My first job after college was teaching elementary students at a bilingual school in Mexico City. While the majority of our students were Mexican, the school included children from the U.S., Korea, England, Peru, and more; in an effort to help the students understand and appreciate each other’s cultures we had many plays, presentations, and celebrations over the course of the year. So, I looked forward to my school’s program for the Day of the Dead, a holiday I found especially fascinating.
The Day of the Dead is celebrated throughout Mexico and Central America on November 1 & 2 as a time to remember and honor loved ones who have passed away. When I lived in Mexico, in the days leading up to the holiday I wandered the city and marveled at the many ofrendas that had been erected here and there, including dozens displayed in the Zócalo, Mexico City’s massive central square. Ofrendas are altars that include objects that represent the person being memorialized, but also include traditional items like pan de muerto (bread of the dead) or marigolds (an Aztec symbol of death, whose scent is thought to draw spirits back to earth). The Day of the Dead is also recognized by holding vigils at family gravesites. To me, it is a beautiful celebration.
Altars in the Zócalo in Mexico City, 2002
However, as may be the case in many international schools like mine given the timing and nature of the holidays, the Halloween party and Day of the Dead celebration converged and in the end I was sad to see some of the messages of the latter lost along the way. On Halloween, the cemetery is a place to be feared and avoided, even though each plot represents one person who was loved enough in life to be laid carefully to rest at death. On the Day of the Dead, families and friends remember the dead fondly by telling stories from the person’s life around the ofrenda, and the cemetery is a gathering place, the space where people come to be close to the spirit of their loved ones.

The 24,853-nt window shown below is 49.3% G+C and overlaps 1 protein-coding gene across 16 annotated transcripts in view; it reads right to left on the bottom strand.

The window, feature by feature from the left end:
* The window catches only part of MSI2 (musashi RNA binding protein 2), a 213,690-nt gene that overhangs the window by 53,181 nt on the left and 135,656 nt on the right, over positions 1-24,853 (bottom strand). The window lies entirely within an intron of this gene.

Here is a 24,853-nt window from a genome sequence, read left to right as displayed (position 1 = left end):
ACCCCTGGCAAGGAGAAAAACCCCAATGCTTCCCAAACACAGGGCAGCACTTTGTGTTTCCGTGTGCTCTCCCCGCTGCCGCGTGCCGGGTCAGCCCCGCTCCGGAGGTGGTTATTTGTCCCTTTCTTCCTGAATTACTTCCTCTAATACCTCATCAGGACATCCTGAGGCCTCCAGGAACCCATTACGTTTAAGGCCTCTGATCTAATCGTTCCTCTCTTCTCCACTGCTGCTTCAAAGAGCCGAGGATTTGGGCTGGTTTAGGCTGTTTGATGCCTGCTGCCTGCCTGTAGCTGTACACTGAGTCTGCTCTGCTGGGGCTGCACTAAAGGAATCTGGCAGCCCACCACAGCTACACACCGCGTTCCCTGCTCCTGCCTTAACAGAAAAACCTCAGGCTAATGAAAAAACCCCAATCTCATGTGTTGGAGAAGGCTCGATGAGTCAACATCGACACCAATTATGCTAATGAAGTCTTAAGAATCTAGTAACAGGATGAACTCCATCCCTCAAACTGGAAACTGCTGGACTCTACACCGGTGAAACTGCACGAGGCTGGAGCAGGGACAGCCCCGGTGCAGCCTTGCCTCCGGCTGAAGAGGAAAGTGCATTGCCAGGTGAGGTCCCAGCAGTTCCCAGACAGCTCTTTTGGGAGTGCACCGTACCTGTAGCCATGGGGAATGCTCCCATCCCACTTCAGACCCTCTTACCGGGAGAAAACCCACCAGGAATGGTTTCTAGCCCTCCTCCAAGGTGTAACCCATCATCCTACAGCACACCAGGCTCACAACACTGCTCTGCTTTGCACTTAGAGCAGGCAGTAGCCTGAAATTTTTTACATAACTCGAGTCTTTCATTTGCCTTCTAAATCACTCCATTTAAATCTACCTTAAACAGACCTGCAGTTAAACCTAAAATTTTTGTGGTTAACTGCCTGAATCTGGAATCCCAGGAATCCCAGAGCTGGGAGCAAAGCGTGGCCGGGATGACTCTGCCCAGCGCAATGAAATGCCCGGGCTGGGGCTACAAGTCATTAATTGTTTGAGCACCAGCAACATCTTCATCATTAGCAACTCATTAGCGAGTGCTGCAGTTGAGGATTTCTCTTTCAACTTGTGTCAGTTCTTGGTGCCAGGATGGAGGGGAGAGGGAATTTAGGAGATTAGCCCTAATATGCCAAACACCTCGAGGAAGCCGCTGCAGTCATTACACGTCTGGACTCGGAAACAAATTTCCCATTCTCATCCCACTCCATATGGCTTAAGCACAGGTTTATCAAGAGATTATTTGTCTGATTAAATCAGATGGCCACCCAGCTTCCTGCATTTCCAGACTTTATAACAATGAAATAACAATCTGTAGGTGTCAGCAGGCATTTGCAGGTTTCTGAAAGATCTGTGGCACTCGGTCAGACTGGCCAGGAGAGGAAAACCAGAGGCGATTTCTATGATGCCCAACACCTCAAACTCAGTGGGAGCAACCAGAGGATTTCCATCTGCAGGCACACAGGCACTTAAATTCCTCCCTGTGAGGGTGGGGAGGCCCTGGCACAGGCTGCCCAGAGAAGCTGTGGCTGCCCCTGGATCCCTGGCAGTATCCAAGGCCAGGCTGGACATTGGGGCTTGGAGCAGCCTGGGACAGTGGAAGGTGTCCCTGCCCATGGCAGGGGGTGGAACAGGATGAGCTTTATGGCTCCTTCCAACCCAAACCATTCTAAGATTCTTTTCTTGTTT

Teaching the traditions of the Day of the Dead builds cultural awareness among some students and celebrates the cultural heritage of others. But it can also do more. While we may teach the cycle of life and death in the animal or plant world in elementary science classes, confronting our own mortality or that of loved ones is one of humankind’s greatest struggles. The messages we send about death in celebrations like these can have an impact on young people, and the Day of the Dead offers a chance to remember that death is a part of life.
You can learn more about the Day of the Dead at celebrations here in the U.S., including an annual event at the Smithsonian’s National Museum of the American Indian. For teachers and students, the Smithsonian has a number of online resources including this Day of the Dead website from the Smithsonian Latino Center, which features an activity in which students can make their own ofrendas. Or, see this example of the gravesite vigils from the museum and use the related background information to start a discussion not just on the traditions of the Day of the Dead, but also the political quality some altars have taken on in modern times. Please share with us how you mark the holiday or approach it in your class by leaving a comment on this post.
Naomi Coquillon is an education specialist in the Department of Education and Interpretation at the National Museum of American History.